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Mayor Sharon Weston Broome announces policy changes for the Baton Rouge Police.

Advocate Staff Photo by PATRICK DENNIS

The smooth agreement between the police union and new Mayor-President Sharon Weston Broome shows that change is possible. As a practical political reality, the impressions of reform are probably about as much as she could reasonably expect from her first weeks in office.

After that, things get harder.

Characteristically, Broome — a longtime legislator in the State Capitol — looked for grounds for agreement and found them, on paper.

The Baton Rouge Union of Police backed two of her opponents last fall and has been very cool to her calls for a new chief. That's not unreasonable, as many community leaders believe Chief Carl Dabadie has done a good job. Broome's predecessor, 12-year incumbent Kip Holden, had stressed support for law enforcement, even through the tumult of last summer. That's when Alton Sterling died during a struggle with police outside a Baton Rouge convenience store, prompting a federal probe.   

But that turmoil is a real issue for Broome, who is a relative outsider at city hall. As a candidate, she pushed change. The new agreement shows how she is aiming at consensus wherever she can find it.

The new use-of-force policies announced by Broome codify what have been training principles and — according to police union head C. Bryan Taylor — established practice by officers in the field. Taylor told The Advocate's Andrea Gallo that he was trained in each of them when he went through the police academy in 1995; he added that he is happy to see them written into policy if they make the public more comfortable.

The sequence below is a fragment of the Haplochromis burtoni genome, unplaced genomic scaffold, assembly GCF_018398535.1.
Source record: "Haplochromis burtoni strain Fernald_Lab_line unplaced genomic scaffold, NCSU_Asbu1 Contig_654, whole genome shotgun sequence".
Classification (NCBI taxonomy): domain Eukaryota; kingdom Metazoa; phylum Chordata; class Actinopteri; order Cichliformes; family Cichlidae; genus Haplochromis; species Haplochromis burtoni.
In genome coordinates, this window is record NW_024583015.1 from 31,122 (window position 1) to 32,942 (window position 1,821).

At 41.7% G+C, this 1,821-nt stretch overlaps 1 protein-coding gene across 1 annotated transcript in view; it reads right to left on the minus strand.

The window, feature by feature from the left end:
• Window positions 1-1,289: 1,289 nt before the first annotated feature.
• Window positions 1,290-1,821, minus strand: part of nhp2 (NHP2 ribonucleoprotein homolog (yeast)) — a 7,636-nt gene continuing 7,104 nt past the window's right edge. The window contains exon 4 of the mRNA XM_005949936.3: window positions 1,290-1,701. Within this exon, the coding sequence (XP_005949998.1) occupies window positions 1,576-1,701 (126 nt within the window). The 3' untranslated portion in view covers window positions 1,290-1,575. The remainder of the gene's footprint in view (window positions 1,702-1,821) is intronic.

Dabadie had earlier said that some increased civilian oversight of policing in the urban neighborhoods should be considered.

This is progress? Well, it's a lot better than nothing, for a new mayor seeking to give the appearance of change. What it underlines, though, is that with a new African-American mayor, the divides over how police work is done within the larger community are a huge issue — and one that Broome's cautious approach in these early days might not be enough to bridge.

The community group Together Baton Rouge released its analysis of drug possession arrests, and on the surface, it seems quite supportive of Broome's approach. But it challenges her to do more.

There is a high correlation of race and class to the level of low-level drug possession arrests, not much of a surprise. The data — as TBR spokesman Broderick Bagert emphasized — is suggestive of a disparate impact in the north Baton Rouge neighborhoods, but hardly prescriptive of what needs to happen on the ground there.

As Bagert told the Press Club of Baton Rouge, the parishioners of TBR's north Baton Rouge member congregations are among those in the forefront of calling the police for help. Effective policing is vital to the social and economic recovery of the northside.

Dabadie's work in the BRAVE crime-fighting initiative, for which he would have been properly remembered but for the police shootings of last year, was based on a combination of community relations in targeted neighborhoods and aggressive policing of bad actors, those responsible for most violent crimes.

As we sing "Kumbaya" around the BRUP campfire, with hopefully a respectful transition from Dabadie to a new chief, improving the underlying fundamentals of public safety is still the bottom line for a mayor. That involves new mental-health initiatives, of the sort that narrowly failed being funded in a December vote. A police pay raise, also a big-ticket item requiring a public vote and a big selling job from Broome, probably should be considered this year.

But there also should be a recognition that perceptions in white and black communities are different. That means residents often approach the same problems, even the same data, from different directions.

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